Blackburn hosts the World’s Oldest Conductor There wasn’t a lot of time after Friday’s Gardening Group to get back home, have tea and find our way to Blackburn for the evening Hallé concert. I like King George’s Hall. It’s is big classical edifice and a much friendlier place than the Hallé’s own Bridgewater Hall. For those into architecture, it was designed by Briggs and Wolstenholme, Blackburn architects responsible for some excellent buildings. The wide open auditorium is great for orchestral concerts. Its colour scheme that could have been sponsored by Burnley football club… in the heart of Blackburn!King George's Hall Rept0n1x at Wikimedia Commons

I came unprepared. I knew the programme well enough: Weber, Der Freischütz; Schumann, Cello Concerto; and, Brahms Symphony No. 4, but instead of Sir Mark Elder coming to the rostrum, my jaw nearly hit the floor when the oldest man I have ever seen was half carried down the steps onto the stage. He looked such an out-of-place figure, very slowly finding his was through the orchestra to the rostrum, which he needed two attempts to climb onto. A wave of anxiety swept the audience as everyone wanted to switch their phone back on, just in case an urgent call was needed! Slowly, this old man raised his baton and they set off with the Weber, while I frantically searched through the programme for some answers. They came quickly…  Stanislaw Skrowaczewski, aged 91, the world’s oldest working major conductor; born 1923 in Lwów, Poland (now Lviv, Ukraine), began violin and piano 1927, wrote his first symphony 1930 (aged 7) and played and conducted Beethoven’s Piano Concerto in 1936 (aged 13). I later learnt from the Minnesota Orchestra web site more about this amazing man and his career which, this year, involves a world tour!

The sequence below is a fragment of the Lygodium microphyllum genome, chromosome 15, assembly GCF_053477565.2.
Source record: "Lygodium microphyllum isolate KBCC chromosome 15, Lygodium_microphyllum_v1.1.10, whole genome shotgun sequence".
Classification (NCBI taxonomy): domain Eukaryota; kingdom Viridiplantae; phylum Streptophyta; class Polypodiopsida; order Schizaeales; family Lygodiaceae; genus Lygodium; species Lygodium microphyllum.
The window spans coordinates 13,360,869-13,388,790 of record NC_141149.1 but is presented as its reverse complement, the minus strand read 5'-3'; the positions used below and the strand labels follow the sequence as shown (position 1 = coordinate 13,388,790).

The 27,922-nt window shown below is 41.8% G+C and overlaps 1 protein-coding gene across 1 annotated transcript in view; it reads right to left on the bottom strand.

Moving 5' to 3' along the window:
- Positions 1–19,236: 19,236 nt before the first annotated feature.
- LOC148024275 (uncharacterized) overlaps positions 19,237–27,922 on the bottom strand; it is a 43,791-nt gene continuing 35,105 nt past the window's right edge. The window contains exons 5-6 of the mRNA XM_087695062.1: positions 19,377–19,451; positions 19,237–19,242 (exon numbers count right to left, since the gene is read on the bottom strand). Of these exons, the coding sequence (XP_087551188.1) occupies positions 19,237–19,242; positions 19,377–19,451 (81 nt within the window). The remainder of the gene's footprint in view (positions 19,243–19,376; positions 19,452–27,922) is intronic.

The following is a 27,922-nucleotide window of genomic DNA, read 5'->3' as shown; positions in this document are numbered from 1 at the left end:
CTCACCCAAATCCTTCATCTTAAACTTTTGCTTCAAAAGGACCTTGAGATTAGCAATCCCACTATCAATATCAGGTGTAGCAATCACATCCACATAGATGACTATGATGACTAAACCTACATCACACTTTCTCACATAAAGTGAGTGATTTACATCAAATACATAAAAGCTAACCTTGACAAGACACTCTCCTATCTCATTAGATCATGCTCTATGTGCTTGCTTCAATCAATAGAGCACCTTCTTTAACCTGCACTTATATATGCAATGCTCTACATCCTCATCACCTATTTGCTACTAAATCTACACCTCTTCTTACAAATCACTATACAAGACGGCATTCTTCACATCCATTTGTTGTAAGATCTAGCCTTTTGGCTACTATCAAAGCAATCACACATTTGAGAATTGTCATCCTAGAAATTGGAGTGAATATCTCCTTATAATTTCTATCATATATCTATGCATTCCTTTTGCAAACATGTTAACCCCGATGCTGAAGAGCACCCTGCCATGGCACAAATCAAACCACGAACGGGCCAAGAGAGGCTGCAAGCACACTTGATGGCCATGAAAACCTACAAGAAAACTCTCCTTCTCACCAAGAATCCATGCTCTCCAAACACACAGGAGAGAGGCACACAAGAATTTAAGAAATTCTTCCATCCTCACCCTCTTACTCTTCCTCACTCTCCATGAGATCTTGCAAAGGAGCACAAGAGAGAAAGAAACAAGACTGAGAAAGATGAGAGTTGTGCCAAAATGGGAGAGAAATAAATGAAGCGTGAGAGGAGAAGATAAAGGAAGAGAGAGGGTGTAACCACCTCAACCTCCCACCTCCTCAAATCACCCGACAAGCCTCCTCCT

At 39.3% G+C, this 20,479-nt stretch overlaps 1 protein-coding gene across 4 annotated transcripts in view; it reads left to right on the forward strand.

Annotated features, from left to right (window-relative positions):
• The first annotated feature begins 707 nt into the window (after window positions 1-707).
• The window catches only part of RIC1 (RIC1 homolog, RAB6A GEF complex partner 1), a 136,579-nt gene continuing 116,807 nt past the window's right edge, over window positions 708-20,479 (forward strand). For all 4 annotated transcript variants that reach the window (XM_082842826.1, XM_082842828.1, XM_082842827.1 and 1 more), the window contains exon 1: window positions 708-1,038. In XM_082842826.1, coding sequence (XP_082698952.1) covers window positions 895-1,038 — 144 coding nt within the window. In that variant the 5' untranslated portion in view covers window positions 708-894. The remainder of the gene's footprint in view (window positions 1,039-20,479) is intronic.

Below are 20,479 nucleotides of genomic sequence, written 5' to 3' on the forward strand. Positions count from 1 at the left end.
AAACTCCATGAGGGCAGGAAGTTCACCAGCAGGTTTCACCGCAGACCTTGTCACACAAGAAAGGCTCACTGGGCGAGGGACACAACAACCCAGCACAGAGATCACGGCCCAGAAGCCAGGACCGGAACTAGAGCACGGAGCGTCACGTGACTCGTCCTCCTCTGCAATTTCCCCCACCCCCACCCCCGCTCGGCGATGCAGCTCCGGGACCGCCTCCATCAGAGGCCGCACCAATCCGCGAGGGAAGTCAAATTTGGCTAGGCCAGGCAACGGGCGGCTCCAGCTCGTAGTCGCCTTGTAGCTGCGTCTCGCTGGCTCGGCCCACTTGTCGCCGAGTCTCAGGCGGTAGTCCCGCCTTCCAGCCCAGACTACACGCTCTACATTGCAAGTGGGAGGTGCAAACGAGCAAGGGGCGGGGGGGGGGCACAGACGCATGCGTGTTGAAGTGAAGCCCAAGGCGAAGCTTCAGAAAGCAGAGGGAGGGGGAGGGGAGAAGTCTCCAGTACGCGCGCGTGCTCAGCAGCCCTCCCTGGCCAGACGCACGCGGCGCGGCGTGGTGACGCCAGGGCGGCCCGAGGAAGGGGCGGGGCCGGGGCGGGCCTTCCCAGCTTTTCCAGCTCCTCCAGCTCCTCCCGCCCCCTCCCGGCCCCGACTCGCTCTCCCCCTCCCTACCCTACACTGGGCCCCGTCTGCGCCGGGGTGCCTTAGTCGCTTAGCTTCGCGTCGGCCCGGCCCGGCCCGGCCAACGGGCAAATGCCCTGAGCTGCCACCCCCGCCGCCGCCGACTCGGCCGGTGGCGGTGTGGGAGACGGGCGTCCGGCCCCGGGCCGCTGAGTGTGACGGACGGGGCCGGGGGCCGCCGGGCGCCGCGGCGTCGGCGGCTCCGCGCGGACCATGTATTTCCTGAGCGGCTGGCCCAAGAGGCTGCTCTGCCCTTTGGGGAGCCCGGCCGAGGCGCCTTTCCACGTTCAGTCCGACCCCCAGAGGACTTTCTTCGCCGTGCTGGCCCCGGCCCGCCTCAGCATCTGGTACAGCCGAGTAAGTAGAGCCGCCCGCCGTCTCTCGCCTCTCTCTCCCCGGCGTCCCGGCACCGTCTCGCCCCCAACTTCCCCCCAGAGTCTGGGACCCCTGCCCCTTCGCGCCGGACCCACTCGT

SkrowaJapan2011The music was superb. Skrowaczewski’s interpretation was different to what you normally hear. It was very lyrical, especially in the Brahms. Perhaps, this was how they played it in the early twentieth century. It certainly felt we were being taken to a different era. The audience loved it and when Skrowaczewski, always smiling, finally left the stage waving to us, a great cheer rang out around the auditorium.

On the way home, a question suddenly struck me… which was the oldest, King George’s Hall or Stanislaw Skrowaczewski? It would be close. Checking Pevsner, I found that Blackburn just pipped it, King George’s Hall was finished in 1921.

David M